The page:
The practice of Burnet Son and Campbell were a prominent Scottish architectural practice including Sir John Burnet and Sir John James Burnet. Sir John Burnet retired from the practice in 1889-90, after which John Archibald Campbell rejoining the practice in 1896. The designs for the pathology block in 1894 exhibit a characteristic combination of Scots Renaissance detailing with Neo-Baroque (or Burnet Baroque as it became known) detailing, particularly evident in the detailed window surrounds to the Church Street elevation and the use of advanced and recessed blocks to provide texture to the streetscape. The practice experimented widely with this style, in particular with the Glasgow Athenaeum Theatre of 1891-3 (see separate listing) and Burnet toured Italy in 1895 to further his understanding of the Baroque. The practice worked extensively on the Western Infirmary site and were responsible for a number of buildings including the pathology building, outpatients and dispensary and latterly the Tenant memorial Building (see separate listings) as Burnet Son and Dick with Norman A Dick joining the practice in 1907.

(List description updated as part of review of the University of Glasgow Hillhead Campus, 2012.)

References

Bibliography

Ordnance Survey, Large Scale Town Plan: Glasgow, (1933-34); C McKean, D Walker, F Walker, Central Glasgow: Royal Incorporation of Architects in Scotland Illustrated Architectural Guide, (1989) p185; E Williamson, A Riches, M Higgs, The Buildings of Scotland: Glasgow (1990) p347.

About Listed Buildings

Historic Environment Scotland is responsible for designating sites and places at the national level. These designations are Scheduled monuments, Listed buildings, Inventory of gardens and designed landscapes and Inventory of historic battlefields.

We make recommendations to the Scottish Government about historic marine protected areas, and the Scottish Ministers decide whether to designate.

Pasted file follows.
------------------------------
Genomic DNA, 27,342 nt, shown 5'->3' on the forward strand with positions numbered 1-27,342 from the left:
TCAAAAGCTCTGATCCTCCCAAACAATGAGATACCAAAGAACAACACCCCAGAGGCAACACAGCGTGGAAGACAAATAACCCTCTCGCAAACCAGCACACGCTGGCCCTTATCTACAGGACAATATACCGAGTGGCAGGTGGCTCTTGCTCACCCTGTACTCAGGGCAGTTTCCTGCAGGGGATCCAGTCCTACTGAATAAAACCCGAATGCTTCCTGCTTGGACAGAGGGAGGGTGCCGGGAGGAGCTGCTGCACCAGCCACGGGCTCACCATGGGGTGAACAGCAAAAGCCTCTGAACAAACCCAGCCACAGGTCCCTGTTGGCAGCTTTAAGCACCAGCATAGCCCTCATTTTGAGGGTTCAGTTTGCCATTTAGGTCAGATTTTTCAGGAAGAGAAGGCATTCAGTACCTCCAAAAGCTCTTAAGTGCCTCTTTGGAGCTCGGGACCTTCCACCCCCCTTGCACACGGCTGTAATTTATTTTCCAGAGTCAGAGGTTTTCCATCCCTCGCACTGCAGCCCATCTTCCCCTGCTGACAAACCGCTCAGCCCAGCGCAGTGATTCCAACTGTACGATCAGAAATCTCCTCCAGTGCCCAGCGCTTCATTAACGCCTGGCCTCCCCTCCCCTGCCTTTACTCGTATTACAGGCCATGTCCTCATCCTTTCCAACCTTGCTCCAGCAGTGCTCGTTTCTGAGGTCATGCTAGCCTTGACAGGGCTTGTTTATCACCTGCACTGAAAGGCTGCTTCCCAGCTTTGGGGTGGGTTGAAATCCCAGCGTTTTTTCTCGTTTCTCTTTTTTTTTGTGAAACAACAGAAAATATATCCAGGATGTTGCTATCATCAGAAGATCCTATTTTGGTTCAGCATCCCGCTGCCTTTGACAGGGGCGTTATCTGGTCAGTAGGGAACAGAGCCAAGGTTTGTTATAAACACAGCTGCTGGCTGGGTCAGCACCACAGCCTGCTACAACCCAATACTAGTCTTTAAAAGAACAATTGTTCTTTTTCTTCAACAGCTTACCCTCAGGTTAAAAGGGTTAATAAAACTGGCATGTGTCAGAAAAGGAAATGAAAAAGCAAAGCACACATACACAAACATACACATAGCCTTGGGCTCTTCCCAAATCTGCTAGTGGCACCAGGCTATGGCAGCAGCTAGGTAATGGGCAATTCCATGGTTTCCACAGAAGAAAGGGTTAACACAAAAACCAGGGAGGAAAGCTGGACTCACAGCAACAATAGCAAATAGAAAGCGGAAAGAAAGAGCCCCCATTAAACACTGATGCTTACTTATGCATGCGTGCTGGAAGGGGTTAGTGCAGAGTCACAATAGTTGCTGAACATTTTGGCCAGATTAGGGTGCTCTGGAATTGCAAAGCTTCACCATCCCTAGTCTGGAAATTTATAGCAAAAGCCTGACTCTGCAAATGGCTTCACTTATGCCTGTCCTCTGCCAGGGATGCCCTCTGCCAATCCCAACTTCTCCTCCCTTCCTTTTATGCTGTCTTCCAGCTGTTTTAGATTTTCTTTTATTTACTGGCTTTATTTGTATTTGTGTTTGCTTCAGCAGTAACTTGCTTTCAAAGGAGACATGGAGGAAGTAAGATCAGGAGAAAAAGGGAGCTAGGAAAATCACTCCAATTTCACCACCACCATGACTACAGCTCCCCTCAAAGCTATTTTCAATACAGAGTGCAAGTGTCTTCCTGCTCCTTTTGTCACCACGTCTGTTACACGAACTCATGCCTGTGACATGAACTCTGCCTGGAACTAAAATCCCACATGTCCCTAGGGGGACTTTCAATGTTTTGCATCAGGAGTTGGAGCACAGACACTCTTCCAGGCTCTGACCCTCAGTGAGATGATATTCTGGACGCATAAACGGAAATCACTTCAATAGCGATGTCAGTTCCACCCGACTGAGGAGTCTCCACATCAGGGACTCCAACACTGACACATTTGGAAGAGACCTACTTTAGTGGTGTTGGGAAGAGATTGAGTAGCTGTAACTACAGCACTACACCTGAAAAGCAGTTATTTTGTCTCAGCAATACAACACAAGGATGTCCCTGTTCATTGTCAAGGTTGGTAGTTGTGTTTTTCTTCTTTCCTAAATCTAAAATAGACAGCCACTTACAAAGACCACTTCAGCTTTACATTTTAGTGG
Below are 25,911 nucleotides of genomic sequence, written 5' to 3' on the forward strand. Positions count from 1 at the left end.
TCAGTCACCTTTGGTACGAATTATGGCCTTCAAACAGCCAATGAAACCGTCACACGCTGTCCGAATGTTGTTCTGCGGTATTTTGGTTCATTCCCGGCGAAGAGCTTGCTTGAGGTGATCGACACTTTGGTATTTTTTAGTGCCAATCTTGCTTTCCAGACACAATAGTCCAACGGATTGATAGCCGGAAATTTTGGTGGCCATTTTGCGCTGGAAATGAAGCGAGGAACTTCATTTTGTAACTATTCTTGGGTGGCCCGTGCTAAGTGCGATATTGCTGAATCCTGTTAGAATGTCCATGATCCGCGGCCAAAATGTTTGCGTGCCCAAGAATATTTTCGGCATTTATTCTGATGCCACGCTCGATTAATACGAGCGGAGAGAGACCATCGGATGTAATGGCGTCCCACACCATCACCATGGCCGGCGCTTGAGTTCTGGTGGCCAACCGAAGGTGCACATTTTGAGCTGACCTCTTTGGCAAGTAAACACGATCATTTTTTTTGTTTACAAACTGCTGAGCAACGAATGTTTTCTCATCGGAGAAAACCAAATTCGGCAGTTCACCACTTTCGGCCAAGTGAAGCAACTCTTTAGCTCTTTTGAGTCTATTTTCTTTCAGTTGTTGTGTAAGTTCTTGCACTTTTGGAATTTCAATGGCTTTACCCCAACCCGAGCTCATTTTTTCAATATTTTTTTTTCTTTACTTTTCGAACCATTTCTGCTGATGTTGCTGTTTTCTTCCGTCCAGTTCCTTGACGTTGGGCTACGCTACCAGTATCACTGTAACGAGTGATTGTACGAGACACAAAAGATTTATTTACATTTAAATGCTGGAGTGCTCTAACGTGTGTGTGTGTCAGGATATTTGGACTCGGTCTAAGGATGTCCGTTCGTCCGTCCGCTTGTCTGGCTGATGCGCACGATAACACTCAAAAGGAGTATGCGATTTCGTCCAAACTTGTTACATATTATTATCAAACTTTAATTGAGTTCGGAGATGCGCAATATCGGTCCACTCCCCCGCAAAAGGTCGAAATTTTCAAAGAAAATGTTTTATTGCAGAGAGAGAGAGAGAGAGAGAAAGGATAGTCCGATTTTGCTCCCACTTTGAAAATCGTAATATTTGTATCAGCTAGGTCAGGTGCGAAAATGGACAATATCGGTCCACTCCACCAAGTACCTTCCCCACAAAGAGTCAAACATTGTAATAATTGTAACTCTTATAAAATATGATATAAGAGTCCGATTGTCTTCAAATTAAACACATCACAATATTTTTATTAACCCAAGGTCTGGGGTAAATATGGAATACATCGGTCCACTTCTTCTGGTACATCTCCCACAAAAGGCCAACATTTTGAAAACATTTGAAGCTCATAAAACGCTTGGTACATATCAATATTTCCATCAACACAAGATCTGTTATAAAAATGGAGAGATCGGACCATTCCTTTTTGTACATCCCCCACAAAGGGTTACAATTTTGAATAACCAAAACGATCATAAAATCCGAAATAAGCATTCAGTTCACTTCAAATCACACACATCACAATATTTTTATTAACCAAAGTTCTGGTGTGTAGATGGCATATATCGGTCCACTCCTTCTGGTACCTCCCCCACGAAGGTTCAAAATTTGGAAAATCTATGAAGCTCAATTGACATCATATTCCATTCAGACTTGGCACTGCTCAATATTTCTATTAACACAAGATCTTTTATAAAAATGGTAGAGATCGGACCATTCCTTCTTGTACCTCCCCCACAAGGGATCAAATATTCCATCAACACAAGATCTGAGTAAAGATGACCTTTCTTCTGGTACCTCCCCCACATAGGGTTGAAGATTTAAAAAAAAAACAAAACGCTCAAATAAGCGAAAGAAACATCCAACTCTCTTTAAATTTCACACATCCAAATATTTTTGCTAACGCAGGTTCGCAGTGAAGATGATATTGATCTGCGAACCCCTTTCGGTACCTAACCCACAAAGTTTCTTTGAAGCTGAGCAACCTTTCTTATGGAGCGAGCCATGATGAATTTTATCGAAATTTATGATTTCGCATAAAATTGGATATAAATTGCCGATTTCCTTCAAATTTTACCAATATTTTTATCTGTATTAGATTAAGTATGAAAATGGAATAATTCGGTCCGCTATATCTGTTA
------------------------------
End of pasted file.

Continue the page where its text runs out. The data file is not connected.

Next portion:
Listing is the process that identifies, designates and provides statutory protection for buildings of special architectural or historic interest as set out in the Planning (Listed Buildings and Conservation Areas) (Scotland) Act 1997.

We list buildings which are found to be of special architectural or historic interest using the selection guidance published in Designation Policy and Selection Guidance (2019)

Listed building records provide an indication of the special architectural or historic interest of the listed building which has been identified by its statutory address. The description and additional information provided are supplementary and have no legal weight.

These records are not definitive historical accounts or a complete description of the building(s). If part of a building is not described it does not mean it is not listed. The format of the listed building record has changed over time. Earlier records may be brief and some information will not have been recorded.

The legal part of the listing is the address/name of site which is known as the statutory address. Other than the name or address of a listed building, further details are provided for information purposes only. Historic Environment Scotland does not accept any liability for any loss or damage suffered as a consequence of inaccuracies in the information provided. Addresses and building names may have changed since the date of listing. Even if a number or name is missing from a listing address it will still be listed. Listing covers both the exterior and the interior and any object or structure fixed to the building. Listing also applies to buildings or structures not physically attached but which are part of the curtilage (or land) of the listed building as long as they were erected before 1 July 1948.

While Historic Environment Scotland is responsible for designating listed buildings, the planning authority is responsible for determining what is covered by the listing, including what is listed through curtilage. However, for listed buildings designated or for listings amended from 1 October 2015, legal exclusions to the listing may apply.

If part of a building is not listed, it will say that it is excluded in the statutory address and in the statement of special interest in the listed building record. The statement will use the word 'excluding' and quote the relevant section of the 1997 Act. Some earlier listed building records may use the word 'excluding', but if the Act is not quoted, the record has not been revised to reflect subsequent legislation.

Listed building consent is required for changes to a listed building which affect its character as a building of special architectural or historic interest. The relevant planning authority is the point of contact for applications for listed building consent.

Find out more about listing and our other designations at www.historicenvironment.scot/advice-and-support. You can contact us on 0131 668 8914 or at designations@hes.scot.